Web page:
She was applying false eyelashes to my lids. Despite my best efforts to tip my head back and stop them from falling, tears were slipping from the corners of my eyes. But she was a professional; the stiff dark fringes stayed in place. I peeked under them at my daughter standing in the center of the white room, styled and made up, poised in front of the camera like an antelope, alert, wide-eyed, somewhat out of her element. This was not a natural state for either one of us, nevertheless we were spending the afternoon at a Glamour Session in an airy studio in the capable hands of four lovely women who were helping us tip-toe past our self-imposed beauty inhibitions.
I was leaking tears because Charrisse was telling me about a makeup session she had volunteered to do with disadvantaged women in Vancouver’s Downtown East Side. As the brushes swept like butterfly kisses over my cheekbones I stifled the urge to make a self-conscious joke about crow’s feet. We talked about the idea of “beautiful”. She told me a story about one woman in particular who had wept during her makeover after receiving a compliment about an aspect of her appearance. “Some part of everyone is beautiful. I only have to look for that,” said Charrisse. The woman replied that she had never in her life been told she was beautiful; never in fact had been told she deserved to think of any part of herself as beautiful.
I was weeping for that woman, every woman who denies or cannot see her own beauty, for every teenager who stands in front of his or her mirror and wants to hide. How do any of us truly claim our own version of beautiful? What happens to our girls and boys after the unabashed delight of playing dress-up ends and self-consciousness sets in? What lifelong expectations are set up when everything around us is idealized and falsified?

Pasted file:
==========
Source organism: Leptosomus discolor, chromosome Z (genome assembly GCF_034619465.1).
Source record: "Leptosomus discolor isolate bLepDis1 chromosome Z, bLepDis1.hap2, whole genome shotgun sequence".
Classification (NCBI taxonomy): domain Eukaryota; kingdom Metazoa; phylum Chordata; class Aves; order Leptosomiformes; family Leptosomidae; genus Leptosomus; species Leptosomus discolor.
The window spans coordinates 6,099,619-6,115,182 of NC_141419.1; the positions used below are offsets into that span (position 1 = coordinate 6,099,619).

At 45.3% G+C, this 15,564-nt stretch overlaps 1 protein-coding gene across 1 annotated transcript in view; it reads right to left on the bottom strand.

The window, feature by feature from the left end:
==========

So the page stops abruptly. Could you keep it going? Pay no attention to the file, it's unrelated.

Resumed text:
We cranked up the music. I did kind of love the lashes. They made me feel like I did as a young girl, sitting at my grandmother’s vanity and secretly applying her Chanel-red lipstick. Daring. Fancy. A little twirly.
My teenager looked dazzling. If anyone told her so she’d deny it. Find every flaw. I was hoping the camera would show her a different perspective. As we played—and yes, twirled just a little—Kyrani’s shutter clicked. She spoke about wanting to help young women "open their minds to their own beauty".
Helen, who styled us patiently, seemingly effortlessly, coaxed us out of our comfort zones and into heels, daring us to question our own internal monologues and step out from behind the change room curtains into the light. She talked to us about her experience as a stylist and the million ways women undermine themselves with negative self-talk. She called this inner monologue of self-criticism an “acid rain”, utterly corrosive to revealing true beauty.
When did my inner acid rain kick in? Sometime around the time I got hip bones. I wished for prettier curves, plusher boobs, felt I was a rectangle and my hips too big. My mother tried to tell me to own my teenage looks. She told me this even as she was doing the Jane Fonda Workout because "things require a bit more effort after 40". I thought she was perfect. She was trying to tell me that I already was too.
I am finally living that lesson, and try daily to be an example to the girls in my life that beautiful is a moment in a garden, a laugh, an unadorned morning hug, an all-made-up-in your-fancy-dress pirouette before the party even begins. Beautiful will always be what you project from within. The Glamour Sessions were a gift I could share with my daughter not only because it was a phenomenally fun afternoon but because that moment? That moment won’t come again. We are always changing, there is no point fussing over hip bones or crow’s feet. We must learn to embrace ourselves as we are, not as we think we ought to be, but for the moment, the skin, the body we are in.
Helen, Kyrani, Charrisse and Noelene who organized it all want nothing more than to capture that moment. You can find The Glamour Sessions on Facebook here. And press or more information from Noelene Searle Valleau at [email protected]. I think this, from my follow up conversation with Kyrani, is a perfect testament to the work they are doing:
“Throughout pop culture and art history, the majority (if not all) images of women were produced by men—in other words, men's view of women. Doing the Glamour Sessions is a way for me to put out my own vision of women. And everyday women, not fashion models or actors. The images I produce are not intended to be photoshopped to make someone look skinner, with longer legs, etc. Simply how I see you. Just a team of women working together to create something beautiful for someone else thereby seeing the beauty we create as the beauty that exists within ourselves”.